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Fig. 13 (a) Electried co-jetting for Janus nanoparticles. Reprinted from Nature Materials with permission from Macmillan Publishers Ltd (ref. 62); copyright 2005. (b) Schematic for bioconjugation to a single hemisphere of Janus particle and confocal laser scanning microscope images (c) before and (d) after protein binding. Reprinted in part with permission from ref. 63. Copyright 2007 American Chemical Society.

morphologies of the colloids could be controlled by varying the properties of the polymer solution (viscosity, conductivity, and surface tension) and the jetting conditions (applied electric eld strength, ow rate, tip-to-collector distance, etc.). Moreover, triphasic nanocolloids could be prepared using a modied nozzle with three inlets.64 Turning to microuidic devices, Nisisako et al. demonstrated synthesis of Janus particles with color and electrical anisotropy using a microuidic co-ow system, as shown in Fig. 14.65 Carbon black and titanium oxide were dispersed in an acrylic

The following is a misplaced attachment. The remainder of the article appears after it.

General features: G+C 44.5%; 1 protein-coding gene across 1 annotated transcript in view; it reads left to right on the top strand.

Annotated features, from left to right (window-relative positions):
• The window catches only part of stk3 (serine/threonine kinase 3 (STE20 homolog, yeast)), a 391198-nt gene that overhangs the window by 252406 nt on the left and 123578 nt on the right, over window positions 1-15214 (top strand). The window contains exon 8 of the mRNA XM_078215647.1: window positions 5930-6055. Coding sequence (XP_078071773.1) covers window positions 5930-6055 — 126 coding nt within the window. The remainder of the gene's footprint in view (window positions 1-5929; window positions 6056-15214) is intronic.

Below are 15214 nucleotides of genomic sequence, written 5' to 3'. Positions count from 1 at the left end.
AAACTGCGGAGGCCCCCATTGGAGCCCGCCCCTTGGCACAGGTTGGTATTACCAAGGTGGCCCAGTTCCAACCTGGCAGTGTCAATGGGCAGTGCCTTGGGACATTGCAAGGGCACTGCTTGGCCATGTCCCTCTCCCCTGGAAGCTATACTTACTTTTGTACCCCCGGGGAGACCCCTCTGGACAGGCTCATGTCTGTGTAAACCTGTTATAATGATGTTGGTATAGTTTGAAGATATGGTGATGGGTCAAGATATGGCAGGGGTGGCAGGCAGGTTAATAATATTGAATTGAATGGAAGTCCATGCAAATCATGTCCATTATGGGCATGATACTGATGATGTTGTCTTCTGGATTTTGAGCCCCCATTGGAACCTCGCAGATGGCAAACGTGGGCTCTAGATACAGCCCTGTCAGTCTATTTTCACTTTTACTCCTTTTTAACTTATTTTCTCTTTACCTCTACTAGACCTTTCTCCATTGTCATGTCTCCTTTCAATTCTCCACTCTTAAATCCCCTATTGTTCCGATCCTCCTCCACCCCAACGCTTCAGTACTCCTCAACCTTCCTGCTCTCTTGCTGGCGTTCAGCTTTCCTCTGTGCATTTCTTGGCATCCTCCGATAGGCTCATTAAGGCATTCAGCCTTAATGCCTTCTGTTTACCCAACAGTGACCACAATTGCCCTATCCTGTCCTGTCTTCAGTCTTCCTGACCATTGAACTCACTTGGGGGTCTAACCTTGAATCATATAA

Fig. 14 Optical microscope images of (a) the junction for Janus drop formation and (b) the whole channel; (c) and (d) electric eld induced color switching for an e-paper application. Copyright Wiley-VCH Verlag GmbH & Co. KGaA. Reproduced with permission (ref. 65).